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UK Jobs data moves the markets

British pay growth lagged inflation for the first time in two-and-a-half years in early 2017, underscoring the growing Brexit squeeze facing many households, official data showed this morning.

Excluding bonuses, earnings rose by 2.1 percent year-on-year, the weakest increase since July of last year and below expectations for a 2.2 percent rise in a poll of economist.

That meant pay, adjusted for inflation, fell by 0.2 percent in the first three months of the year, the first fall since the third quarter of 2014.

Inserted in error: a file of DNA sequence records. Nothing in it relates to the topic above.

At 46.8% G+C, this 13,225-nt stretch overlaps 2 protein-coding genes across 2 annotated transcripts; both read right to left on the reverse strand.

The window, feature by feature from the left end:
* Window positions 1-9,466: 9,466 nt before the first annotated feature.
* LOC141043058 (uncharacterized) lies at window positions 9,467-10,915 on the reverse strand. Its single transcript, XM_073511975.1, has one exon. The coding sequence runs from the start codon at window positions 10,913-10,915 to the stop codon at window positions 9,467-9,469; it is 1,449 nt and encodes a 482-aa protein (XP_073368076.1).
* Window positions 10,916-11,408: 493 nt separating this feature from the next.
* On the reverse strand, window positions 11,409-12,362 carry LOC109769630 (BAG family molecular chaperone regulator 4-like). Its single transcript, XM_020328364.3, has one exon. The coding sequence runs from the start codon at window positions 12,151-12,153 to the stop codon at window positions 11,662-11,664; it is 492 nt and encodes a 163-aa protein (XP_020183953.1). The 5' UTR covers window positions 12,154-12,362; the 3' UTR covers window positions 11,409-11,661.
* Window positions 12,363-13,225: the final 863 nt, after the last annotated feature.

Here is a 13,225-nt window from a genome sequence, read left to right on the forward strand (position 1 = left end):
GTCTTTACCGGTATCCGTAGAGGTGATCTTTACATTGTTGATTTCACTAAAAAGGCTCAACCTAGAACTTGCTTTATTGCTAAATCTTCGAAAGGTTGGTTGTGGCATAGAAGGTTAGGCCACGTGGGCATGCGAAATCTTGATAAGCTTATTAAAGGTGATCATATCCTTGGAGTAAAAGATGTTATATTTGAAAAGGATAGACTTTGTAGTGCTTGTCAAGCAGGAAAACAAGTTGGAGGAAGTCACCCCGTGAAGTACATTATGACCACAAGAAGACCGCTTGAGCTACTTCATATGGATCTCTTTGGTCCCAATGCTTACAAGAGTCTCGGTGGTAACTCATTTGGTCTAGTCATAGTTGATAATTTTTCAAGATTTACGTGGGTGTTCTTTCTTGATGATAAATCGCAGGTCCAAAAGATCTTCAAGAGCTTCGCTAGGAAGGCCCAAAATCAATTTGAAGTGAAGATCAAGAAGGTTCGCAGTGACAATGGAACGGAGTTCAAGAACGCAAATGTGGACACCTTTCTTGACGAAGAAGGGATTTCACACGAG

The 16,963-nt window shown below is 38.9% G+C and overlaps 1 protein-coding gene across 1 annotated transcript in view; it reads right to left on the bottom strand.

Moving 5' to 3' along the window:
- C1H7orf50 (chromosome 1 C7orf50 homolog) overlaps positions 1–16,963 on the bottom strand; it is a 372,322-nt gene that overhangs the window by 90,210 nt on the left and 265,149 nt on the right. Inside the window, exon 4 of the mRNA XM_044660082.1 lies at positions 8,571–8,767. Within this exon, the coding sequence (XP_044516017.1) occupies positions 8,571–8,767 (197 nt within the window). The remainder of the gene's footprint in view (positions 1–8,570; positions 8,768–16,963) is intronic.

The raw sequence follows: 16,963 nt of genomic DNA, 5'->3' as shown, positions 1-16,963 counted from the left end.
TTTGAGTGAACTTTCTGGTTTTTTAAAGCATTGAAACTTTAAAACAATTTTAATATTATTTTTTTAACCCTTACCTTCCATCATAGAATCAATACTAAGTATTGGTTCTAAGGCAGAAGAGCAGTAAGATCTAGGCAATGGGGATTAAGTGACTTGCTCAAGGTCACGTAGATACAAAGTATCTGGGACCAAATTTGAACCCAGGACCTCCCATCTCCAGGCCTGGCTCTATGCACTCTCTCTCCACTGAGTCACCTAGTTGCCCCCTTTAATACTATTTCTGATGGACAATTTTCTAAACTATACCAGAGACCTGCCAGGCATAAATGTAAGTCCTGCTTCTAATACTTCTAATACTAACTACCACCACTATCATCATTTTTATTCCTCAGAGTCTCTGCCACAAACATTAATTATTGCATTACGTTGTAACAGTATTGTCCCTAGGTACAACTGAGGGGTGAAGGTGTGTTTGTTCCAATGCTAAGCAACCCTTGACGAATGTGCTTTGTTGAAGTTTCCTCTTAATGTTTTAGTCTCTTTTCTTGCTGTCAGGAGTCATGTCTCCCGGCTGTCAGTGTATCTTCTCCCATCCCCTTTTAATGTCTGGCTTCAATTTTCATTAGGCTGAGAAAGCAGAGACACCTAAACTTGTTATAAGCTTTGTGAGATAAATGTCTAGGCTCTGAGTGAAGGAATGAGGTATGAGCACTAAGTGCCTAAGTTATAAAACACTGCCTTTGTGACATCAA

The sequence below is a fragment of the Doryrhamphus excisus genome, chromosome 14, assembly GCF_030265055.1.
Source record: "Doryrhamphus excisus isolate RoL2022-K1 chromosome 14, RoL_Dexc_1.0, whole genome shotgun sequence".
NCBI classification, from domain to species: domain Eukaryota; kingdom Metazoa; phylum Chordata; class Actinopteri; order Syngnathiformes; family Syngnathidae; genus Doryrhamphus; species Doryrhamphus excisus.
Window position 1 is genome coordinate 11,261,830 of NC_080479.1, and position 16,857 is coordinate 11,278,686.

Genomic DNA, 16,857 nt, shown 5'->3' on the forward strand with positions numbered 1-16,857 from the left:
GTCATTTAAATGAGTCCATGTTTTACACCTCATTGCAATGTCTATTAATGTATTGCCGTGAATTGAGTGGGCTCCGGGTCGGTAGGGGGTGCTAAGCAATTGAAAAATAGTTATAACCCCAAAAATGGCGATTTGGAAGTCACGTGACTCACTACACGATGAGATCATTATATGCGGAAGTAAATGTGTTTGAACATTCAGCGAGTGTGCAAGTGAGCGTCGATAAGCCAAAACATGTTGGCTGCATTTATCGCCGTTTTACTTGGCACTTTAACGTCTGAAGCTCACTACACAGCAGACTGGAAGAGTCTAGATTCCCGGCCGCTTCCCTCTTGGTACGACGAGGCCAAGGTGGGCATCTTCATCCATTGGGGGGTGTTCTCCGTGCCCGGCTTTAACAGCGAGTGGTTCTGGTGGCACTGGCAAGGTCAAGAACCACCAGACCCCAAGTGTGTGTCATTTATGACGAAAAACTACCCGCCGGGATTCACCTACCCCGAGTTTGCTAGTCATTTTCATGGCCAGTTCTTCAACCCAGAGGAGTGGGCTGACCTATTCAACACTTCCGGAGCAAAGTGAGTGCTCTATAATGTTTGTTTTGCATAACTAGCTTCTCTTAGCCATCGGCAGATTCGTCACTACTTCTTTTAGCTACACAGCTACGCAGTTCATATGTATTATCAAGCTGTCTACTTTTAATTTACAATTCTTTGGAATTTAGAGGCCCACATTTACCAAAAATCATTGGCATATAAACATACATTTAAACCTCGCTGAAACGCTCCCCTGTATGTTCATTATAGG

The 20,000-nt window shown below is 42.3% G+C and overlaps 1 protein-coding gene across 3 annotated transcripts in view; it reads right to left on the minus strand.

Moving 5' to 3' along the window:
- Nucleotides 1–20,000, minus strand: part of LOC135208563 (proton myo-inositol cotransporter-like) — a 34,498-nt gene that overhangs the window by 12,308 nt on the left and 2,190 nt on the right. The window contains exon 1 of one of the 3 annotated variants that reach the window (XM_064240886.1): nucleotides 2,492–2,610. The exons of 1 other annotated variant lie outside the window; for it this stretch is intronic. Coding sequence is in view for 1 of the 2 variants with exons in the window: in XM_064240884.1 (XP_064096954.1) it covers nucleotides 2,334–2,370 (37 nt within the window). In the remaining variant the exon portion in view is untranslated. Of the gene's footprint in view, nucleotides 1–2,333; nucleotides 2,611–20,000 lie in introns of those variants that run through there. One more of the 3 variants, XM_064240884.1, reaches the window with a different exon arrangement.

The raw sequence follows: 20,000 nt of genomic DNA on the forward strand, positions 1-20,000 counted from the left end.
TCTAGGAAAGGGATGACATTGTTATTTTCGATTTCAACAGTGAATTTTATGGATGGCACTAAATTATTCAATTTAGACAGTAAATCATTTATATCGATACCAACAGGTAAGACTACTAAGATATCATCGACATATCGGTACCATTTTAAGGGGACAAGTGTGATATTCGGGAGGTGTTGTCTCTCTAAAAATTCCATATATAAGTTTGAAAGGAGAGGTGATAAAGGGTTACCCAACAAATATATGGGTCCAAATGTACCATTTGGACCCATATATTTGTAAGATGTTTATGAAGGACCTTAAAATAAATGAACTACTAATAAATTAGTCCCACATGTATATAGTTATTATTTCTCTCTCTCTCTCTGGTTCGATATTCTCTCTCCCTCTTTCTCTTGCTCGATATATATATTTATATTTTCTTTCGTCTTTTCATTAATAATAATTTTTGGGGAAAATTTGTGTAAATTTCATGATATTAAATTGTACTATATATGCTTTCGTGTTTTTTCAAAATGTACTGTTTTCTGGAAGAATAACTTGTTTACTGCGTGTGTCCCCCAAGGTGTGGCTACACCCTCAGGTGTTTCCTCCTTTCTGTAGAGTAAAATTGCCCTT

Britain’s opposition Labour Party has made weak wage growth one of its main themes ahead of a June 8 national election which opinion polls suggest Prime Minister Theresa May is on course to win.

The unemployment rate in the period between January and March unexpectedly fell to its lowest level in nearly 42 years at 4.6 percent. Economists polled had expected the rate to remain at 4.7 percent.

And the number of people in work rose by a strong 122,000, taking the employment rate to a new record of 74.8 percent, the Office for National Statistics said.

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